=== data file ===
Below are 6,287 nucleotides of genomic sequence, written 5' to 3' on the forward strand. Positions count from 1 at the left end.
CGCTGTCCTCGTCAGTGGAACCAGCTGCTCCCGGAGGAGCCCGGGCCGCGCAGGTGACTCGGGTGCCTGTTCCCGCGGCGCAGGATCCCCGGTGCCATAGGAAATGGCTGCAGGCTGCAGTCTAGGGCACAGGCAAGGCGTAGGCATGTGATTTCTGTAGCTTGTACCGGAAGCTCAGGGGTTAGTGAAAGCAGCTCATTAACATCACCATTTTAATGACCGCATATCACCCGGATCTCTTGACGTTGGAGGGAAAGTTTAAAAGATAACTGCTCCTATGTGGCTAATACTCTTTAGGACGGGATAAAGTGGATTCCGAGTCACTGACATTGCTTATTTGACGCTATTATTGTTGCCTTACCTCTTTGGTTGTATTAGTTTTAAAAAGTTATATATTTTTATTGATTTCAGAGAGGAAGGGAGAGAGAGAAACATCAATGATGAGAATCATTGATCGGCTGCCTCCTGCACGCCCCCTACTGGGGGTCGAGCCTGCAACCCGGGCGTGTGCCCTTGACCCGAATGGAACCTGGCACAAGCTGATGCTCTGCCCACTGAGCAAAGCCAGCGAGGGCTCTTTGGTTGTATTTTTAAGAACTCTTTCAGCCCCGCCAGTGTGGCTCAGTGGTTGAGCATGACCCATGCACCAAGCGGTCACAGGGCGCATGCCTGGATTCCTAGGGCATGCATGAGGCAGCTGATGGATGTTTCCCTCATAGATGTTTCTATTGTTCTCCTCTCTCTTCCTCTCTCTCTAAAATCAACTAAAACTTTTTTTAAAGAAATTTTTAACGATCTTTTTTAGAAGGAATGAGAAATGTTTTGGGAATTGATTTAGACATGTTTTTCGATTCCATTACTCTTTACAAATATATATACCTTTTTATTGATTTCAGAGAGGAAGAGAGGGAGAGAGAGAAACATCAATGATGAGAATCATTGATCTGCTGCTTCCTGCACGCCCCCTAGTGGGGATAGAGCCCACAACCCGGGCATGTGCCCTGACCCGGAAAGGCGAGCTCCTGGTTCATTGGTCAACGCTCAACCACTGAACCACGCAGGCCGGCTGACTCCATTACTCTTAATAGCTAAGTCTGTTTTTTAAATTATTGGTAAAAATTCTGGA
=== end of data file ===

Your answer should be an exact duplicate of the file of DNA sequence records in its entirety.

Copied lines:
Below are 6,287 nucleotides of genomic sequence, written 5' to 3' on the forward strand. Positions count from 1 at the left end.
CGCTGTCCTCGTCAGTGGAACCAGCTGCTCCCGGAGGAGCCCGGGCCGCGCAGGTGACTCGGGTGCCTGTTCCCGCGGCGCAGGATCCCCGGTGCCATAGGAAATGGCTGCAGGCTGCAGTCTAGGGCACAGGCAAGGCGTAGGCATGTGATTTCTGTAGCTTGTACCGGAAGCTCAGGGGTTAGTGAAAGCAGCTCATTAACATCACCATTTTAATGACCGCATATCACCCGGATCTCTTGACGTTGGAGGGAAAGTTTAAAAGATAACTGCTCCTATGTGGCTAATACTCTTTAGGACGGGATAAAGTGGATTCCGAGTCACTGACATTGCTTATTTGACGCTATTATTGTTGCCTTACCTCTTTGGTTGTATTAGTTTTAAAAAGTTATATATTTTTATTGATTTCAGAGAGGAAGGGAGAGAGAGAAACATCAATGATGAGAATCATTGATCGGCTGCCTCCTGCACGCCCCCTACTGGGGGTCGAGCCTGCAACCCGGGCGTGTGCCCTTGACCCGAATGGAACCTGGCACAAGCTGATGCTCTGCCCACTGAGCAAAGCCAGCGAGGGCTCTTTGGTTGTATTTTTAAGAACTCTTTCAGCCCCGCCAGTGTGGCTCAGTGGTTGAGCATGACCCATGCACCAAGCGGTCACAGGGCGCATGCCTGGATTCCTAGGGCATGCATGAGGCAGCTGATGGATGTTTCCCTCATAGATGTTTCTATTGTTCTCCTCTCTCTTCCTCTCTCTCTAAAATCAACTAAAACTTTTTTTAAAGAAATTTTTAACGATCTTTTTTAGAAGGAATGAGAAATGTTTTGGGAATTGATTTAGACATGTTTTTCGATTCCATTACTCTTTACAAATATATATACCTTTTTATTGATTTCAGAGAGGAAGAGAGGGAGAGAGAGAAACATCAATGATGAGAATCATTGATCTGCTGCTTCCTGCACGCCCCCTAGTGGGGATAGAGCCCACAACCCGGGCATGTGCCCTGACCCGGAAAGGCGAGCTCCTGGTTCATTGGTCAACGCTCAACCACTGAACCACGCAGGCCGGCTGACTCCATTACTCTTAATAGCTAAGTCTGTTTTTTAAATTATTGGTAAAAATTCTGGA